Open Cut » Drilling & Blasting
This project has developed an innovative technique and tool to reduce blast damage to the coal seam. Blast damage that leads to coal loss in open cut mines is generally seen in two forms:
- Damage to the top of the coal seam and loss of coal during mining
- Coal edge movement or block movement and subsequent burial of coal under overburden
Research to date indicates that the confinement and excess energy at the toe is responsible for these mechanisms. The standard preventive measures include strict control of stand off distances, adherence to the plans, baby decking and seam buffering. These are complicated, difficult to achieve, expensive and in most cases ineffective while being only a partial solution to the problem.
CRCMining has proposed and developed a novel technique to overcome the problem. The technique is based on creating hollow slots at the toe of the blast hole that will effectively reduce confinement and divert excess blast energy into the rock rather than damage the coal.
The project is intended to be completed in two phases. The objectives of the first phase of the research included:
- Develop tools and systems for blasthole slotting
- Conduct tests to prove the concept, the system and quantify the benefits of slotting
- Develop guidelines for retrofitting a drill rig and site trials
- Transfer project outcomes back to the industry for next stage funding
Various options for a suitable slotting tool were evaluated and a self-extending arm concept was selected as the most suitable system. A slotter that can be mounted on a drill rig or forklift was designed, constructed, and tested on various samples.
The tests conducted showed that coal measure rocks such as sandstone, were efficiently slotted (approximately 300 mm in three minutes) while hard rock, such as granite took significantly longer (50 mm in 8 minutes).
To demonstrate the effectiveness of slots in controlling fracturing, a number of specimens were drilled, slotted and blasted at a quarry. The results showed that slotting the hole resulted in a reduction of the Peak Particle Velocity (PPV) which is a measurable indication of blast damage. The photos below illustrate the difference in the fragmentation of the toe section of the slotted and non-slotted samples after blasting.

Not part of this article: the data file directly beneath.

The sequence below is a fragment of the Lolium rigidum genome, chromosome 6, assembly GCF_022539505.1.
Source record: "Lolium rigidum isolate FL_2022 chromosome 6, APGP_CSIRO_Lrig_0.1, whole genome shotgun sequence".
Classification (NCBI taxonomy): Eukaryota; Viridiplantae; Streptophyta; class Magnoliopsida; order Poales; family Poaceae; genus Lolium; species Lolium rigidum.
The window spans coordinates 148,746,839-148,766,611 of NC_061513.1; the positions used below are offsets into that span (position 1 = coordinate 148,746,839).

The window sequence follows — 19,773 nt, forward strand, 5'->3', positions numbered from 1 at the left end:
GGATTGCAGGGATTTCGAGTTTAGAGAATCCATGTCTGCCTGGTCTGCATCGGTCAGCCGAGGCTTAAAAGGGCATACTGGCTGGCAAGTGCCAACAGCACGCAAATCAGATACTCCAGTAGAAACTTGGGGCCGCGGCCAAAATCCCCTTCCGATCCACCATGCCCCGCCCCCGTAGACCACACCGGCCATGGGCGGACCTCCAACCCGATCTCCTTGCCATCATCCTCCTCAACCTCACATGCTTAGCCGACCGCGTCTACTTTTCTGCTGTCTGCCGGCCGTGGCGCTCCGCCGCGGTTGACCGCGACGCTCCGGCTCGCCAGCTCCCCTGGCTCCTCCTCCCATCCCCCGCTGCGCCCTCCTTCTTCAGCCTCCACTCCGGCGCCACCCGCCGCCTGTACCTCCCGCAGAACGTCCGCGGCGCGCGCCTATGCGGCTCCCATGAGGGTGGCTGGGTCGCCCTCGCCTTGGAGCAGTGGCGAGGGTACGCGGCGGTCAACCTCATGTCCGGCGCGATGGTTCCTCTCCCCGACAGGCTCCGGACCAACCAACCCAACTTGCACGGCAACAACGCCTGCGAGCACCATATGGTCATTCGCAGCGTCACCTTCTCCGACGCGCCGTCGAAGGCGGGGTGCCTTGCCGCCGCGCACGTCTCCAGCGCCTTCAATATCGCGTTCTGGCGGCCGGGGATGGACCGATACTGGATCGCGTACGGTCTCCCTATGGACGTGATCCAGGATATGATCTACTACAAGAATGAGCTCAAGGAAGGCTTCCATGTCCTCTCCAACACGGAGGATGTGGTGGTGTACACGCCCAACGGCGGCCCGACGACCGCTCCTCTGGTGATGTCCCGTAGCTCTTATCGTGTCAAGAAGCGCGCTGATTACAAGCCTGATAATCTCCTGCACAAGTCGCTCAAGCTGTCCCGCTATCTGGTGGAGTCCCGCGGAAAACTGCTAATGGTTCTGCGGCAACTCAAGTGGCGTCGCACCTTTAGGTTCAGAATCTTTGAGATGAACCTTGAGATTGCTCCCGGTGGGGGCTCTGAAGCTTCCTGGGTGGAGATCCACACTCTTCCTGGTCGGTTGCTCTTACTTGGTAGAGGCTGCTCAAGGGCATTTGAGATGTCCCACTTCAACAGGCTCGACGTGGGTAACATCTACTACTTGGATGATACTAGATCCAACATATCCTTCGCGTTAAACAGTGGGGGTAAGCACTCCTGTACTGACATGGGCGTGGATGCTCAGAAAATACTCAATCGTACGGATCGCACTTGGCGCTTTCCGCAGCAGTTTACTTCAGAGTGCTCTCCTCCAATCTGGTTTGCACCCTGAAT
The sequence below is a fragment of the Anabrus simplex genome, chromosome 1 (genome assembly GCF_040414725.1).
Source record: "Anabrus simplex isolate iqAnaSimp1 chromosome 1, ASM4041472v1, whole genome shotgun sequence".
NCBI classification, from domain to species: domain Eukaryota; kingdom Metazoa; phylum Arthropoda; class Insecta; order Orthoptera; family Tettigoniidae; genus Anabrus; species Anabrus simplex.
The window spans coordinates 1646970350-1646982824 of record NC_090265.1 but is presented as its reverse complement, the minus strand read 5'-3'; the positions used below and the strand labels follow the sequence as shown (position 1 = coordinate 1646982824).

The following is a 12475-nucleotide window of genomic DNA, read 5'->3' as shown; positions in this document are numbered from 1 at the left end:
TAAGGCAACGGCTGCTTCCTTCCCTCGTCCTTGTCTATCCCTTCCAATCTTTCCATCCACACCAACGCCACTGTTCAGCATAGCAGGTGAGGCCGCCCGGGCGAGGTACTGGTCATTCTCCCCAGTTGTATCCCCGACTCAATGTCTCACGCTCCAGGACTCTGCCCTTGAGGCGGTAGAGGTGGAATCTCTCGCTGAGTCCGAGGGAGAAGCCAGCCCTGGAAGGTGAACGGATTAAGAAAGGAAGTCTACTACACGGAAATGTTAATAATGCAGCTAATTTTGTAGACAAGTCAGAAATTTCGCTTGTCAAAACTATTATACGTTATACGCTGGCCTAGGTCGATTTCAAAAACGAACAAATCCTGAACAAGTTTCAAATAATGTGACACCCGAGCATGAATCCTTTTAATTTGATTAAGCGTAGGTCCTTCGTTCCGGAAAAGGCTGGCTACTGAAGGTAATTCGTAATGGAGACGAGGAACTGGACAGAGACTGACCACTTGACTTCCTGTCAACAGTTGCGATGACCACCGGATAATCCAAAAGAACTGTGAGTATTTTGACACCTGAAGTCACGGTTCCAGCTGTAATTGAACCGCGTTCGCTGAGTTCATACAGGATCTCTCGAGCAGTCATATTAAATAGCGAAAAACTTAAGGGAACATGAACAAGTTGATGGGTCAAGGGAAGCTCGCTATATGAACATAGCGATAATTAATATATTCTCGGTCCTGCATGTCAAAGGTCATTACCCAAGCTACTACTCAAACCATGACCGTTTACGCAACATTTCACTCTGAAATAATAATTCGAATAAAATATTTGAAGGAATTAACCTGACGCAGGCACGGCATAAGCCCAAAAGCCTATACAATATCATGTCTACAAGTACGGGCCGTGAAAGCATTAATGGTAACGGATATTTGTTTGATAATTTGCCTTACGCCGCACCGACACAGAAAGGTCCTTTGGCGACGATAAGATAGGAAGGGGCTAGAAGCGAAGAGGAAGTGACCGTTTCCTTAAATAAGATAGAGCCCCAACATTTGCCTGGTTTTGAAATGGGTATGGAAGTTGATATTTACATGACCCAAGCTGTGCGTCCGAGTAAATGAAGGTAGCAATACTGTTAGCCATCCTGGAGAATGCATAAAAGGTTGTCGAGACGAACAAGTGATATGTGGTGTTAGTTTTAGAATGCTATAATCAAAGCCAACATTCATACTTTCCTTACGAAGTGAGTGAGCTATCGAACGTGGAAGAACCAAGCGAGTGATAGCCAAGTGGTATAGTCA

Upon successful completion of the first stage, a set of guidelines were developed to aid in the implementation of the next stage of work. The overall recommendation for the next stage of work is to develop, test (full-scale field test), and validate a slotting system independent of the drill rig (Figure A6).
Anticipated benefits of blasthole slotting include the following:
- Reduced blast damage to the coal seam. Slots created at the toe of the blasthole will reduce confinement and provide a route for the gases to enter and break the rock. This will effectively reduce stresses otherwise acting on the coal seam.
- Improved presplit operation and quality. Vertical slots created around the blasthole will encourage the gas entry and promote fracturing along the plane defined by slots.
- Improved fragmentation. Cavities (large slots) and slots created at harder segments of the overlying rocks will significantly improve the fragmentation in those sections.
- Improved cast blast throw. Cavities created and filled with additional explosives will promote better cast and throw.
- Reduced need for sub drill. The need for sub drill may be reduced when the fracturing is controlled at the toe of the blasthole.
- Increased safety. Due to better fracture control and reduced blast damage to the highwall, highwalls will have smother surface and therefore will be safer.
- Reduced blast vibration. In areas where blasting is conducted close to residential areas, reduction of blast vibration is important. This can be achieved by multiple slotting along the blast hole.
The first stage of the blasthole slotting project was completed on time and budget with all project objectives achieved.